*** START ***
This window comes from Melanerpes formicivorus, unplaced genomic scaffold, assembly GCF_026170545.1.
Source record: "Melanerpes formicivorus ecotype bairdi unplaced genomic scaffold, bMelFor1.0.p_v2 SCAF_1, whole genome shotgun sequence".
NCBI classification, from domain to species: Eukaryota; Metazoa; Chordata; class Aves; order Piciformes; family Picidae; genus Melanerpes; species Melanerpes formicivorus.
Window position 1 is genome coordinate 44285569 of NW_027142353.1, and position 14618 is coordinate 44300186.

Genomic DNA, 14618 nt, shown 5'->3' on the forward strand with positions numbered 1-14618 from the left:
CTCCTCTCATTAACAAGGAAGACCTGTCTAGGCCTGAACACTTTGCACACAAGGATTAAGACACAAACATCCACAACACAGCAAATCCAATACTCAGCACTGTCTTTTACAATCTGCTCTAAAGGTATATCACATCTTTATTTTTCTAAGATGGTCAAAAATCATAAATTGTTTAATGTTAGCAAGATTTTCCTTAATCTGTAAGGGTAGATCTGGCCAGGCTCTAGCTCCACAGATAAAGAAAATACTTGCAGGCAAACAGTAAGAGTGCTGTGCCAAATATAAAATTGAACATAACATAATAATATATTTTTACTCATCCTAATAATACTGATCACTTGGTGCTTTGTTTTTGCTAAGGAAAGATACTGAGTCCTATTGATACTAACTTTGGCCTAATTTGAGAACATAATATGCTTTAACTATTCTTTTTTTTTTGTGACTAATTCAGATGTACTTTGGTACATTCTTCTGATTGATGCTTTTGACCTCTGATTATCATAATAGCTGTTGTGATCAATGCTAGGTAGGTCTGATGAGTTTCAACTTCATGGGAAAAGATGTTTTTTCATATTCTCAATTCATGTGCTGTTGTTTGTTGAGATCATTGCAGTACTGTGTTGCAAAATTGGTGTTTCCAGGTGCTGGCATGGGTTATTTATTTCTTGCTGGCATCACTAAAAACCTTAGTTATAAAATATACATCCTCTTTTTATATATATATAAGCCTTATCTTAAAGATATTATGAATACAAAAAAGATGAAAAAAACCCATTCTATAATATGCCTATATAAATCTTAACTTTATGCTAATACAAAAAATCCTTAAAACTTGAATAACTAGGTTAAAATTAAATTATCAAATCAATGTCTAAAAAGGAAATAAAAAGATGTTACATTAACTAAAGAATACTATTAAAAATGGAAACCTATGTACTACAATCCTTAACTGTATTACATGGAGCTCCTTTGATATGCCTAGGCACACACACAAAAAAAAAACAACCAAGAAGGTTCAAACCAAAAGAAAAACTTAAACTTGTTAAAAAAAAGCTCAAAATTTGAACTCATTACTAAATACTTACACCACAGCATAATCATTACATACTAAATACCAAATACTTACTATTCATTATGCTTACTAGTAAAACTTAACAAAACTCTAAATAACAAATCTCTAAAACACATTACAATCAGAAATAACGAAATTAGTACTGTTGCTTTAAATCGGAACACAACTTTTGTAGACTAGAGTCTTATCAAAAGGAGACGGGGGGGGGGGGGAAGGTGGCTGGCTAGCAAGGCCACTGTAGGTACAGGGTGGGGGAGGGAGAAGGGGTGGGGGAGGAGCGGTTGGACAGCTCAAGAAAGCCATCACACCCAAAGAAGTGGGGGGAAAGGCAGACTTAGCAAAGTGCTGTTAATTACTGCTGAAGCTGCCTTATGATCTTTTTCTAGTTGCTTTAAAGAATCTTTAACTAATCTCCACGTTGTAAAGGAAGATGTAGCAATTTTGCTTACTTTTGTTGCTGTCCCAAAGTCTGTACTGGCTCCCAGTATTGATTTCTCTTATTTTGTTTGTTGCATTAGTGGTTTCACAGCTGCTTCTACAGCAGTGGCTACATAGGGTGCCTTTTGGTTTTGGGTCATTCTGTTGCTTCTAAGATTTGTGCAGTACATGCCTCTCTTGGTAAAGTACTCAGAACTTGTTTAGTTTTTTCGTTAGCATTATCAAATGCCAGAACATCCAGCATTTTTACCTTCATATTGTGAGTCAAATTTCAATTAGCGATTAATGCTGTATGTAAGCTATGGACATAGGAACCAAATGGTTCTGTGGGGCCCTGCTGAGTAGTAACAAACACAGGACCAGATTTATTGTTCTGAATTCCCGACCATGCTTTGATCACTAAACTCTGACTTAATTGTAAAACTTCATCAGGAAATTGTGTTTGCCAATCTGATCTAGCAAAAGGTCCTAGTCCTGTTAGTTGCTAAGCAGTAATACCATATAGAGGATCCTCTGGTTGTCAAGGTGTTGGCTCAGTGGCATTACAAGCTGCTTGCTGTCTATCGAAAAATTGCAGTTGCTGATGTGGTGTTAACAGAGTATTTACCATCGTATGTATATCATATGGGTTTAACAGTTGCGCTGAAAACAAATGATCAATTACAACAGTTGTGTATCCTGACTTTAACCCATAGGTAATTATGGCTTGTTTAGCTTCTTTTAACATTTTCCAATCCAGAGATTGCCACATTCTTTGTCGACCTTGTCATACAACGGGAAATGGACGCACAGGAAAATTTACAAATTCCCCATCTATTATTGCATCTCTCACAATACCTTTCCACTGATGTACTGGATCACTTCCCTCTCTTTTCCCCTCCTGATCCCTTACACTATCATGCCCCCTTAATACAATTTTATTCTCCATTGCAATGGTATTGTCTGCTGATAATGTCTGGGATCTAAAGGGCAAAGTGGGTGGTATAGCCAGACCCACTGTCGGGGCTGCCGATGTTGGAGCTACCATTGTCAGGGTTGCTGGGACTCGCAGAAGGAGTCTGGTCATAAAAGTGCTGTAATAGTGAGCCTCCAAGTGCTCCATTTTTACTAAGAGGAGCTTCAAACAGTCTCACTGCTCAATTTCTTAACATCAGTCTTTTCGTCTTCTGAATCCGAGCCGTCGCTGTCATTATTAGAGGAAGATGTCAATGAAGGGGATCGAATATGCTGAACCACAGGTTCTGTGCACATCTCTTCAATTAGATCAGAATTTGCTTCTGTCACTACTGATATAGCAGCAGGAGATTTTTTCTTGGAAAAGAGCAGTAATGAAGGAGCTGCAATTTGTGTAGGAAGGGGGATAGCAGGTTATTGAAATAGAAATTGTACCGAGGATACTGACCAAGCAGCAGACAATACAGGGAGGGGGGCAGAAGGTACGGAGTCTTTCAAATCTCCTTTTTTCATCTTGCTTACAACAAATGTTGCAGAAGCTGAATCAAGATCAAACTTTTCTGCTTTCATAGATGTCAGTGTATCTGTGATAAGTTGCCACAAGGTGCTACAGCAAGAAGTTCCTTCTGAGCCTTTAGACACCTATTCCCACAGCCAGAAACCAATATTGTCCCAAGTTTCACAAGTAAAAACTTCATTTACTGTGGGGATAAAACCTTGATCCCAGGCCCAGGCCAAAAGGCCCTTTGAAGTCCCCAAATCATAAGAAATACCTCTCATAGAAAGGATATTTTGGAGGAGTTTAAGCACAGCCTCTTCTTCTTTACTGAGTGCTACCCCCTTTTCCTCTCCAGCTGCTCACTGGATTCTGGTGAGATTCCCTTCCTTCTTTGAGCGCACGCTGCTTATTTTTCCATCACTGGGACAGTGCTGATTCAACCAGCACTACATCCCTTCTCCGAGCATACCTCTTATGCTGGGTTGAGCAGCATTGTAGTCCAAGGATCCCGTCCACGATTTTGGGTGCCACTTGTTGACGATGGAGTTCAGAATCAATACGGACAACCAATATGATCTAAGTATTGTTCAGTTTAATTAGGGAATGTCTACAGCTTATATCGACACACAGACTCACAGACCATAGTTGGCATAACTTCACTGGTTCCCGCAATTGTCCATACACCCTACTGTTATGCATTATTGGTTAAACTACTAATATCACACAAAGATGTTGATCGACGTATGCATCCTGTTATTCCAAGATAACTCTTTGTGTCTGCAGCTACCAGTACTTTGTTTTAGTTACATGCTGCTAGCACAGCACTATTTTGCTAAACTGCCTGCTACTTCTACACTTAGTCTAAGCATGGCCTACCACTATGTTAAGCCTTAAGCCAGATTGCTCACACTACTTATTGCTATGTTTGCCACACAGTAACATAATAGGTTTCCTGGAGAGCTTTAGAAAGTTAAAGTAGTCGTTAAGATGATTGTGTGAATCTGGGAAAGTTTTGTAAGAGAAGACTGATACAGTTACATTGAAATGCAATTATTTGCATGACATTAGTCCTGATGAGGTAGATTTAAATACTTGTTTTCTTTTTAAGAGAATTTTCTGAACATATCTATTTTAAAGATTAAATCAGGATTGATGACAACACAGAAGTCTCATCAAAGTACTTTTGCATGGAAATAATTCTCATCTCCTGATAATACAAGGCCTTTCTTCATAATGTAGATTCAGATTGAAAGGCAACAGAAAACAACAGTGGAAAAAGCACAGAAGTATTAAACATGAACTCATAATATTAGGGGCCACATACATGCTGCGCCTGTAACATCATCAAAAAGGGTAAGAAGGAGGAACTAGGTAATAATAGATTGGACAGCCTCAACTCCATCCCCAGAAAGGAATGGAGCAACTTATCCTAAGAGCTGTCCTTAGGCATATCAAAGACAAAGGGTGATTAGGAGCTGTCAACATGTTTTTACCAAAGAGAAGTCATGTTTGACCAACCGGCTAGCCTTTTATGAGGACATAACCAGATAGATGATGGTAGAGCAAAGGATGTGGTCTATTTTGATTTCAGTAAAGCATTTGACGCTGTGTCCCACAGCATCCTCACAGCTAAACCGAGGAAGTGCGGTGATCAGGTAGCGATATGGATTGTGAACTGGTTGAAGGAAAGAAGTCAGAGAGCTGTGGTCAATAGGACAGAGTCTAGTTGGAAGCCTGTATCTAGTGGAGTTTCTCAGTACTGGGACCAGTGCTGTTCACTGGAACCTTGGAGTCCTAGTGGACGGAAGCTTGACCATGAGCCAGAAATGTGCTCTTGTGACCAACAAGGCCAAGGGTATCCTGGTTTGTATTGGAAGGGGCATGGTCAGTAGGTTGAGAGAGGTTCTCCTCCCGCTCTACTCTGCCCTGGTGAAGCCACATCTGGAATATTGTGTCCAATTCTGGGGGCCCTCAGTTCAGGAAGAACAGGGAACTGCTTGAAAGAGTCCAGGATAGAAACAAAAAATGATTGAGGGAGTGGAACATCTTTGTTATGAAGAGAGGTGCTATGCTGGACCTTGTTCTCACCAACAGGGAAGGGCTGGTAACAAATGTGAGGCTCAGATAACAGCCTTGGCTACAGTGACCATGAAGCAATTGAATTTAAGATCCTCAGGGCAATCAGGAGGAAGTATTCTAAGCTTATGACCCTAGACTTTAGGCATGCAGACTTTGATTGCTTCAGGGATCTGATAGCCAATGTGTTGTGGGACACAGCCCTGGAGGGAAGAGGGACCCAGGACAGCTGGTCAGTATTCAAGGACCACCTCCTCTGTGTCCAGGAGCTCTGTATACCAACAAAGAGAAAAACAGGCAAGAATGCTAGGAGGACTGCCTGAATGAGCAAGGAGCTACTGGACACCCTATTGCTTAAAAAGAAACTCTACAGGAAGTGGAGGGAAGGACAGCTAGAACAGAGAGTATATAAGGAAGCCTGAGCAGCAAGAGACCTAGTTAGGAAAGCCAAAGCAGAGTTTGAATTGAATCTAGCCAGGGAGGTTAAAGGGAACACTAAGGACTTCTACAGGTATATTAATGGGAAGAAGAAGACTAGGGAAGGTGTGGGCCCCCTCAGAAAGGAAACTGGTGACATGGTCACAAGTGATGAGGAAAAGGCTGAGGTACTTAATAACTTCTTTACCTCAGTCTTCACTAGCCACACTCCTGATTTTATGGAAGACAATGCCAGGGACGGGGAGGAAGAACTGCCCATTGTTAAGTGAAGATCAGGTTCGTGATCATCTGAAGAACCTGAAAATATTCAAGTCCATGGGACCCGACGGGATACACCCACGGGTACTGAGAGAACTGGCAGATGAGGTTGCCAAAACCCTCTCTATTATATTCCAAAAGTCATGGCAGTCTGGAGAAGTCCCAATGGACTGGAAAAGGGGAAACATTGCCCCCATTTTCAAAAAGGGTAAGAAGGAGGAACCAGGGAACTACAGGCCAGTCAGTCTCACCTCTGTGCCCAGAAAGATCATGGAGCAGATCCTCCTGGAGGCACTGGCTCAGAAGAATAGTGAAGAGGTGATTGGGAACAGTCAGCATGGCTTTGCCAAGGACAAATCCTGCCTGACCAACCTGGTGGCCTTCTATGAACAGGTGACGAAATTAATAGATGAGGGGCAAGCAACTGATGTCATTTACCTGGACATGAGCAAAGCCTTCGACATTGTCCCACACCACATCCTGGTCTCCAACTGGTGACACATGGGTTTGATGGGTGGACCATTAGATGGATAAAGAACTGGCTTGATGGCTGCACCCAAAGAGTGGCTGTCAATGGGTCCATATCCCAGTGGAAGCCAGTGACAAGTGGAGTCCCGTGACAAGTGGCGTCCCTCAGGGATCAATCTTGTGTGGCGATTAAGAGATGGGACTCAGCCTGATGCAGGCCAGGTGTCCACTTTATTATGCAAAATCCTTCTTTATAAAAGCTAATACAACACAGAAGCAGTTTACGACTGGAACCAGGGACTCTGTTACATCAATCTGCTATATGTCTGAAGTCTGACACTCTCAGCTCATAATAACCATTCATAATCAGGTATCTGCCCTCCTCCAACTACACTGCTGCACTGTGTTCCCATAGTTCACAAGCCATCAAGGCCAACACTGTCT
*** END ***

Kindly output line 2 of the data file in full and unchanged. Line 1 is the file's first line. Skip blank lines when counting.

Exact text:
Source record: "Melanerpes formicivorus ecotype bairdi unplaced genomic scaffold, bMelFor1.0.p_v2 SCAF_1, whole genome shotgun sequence".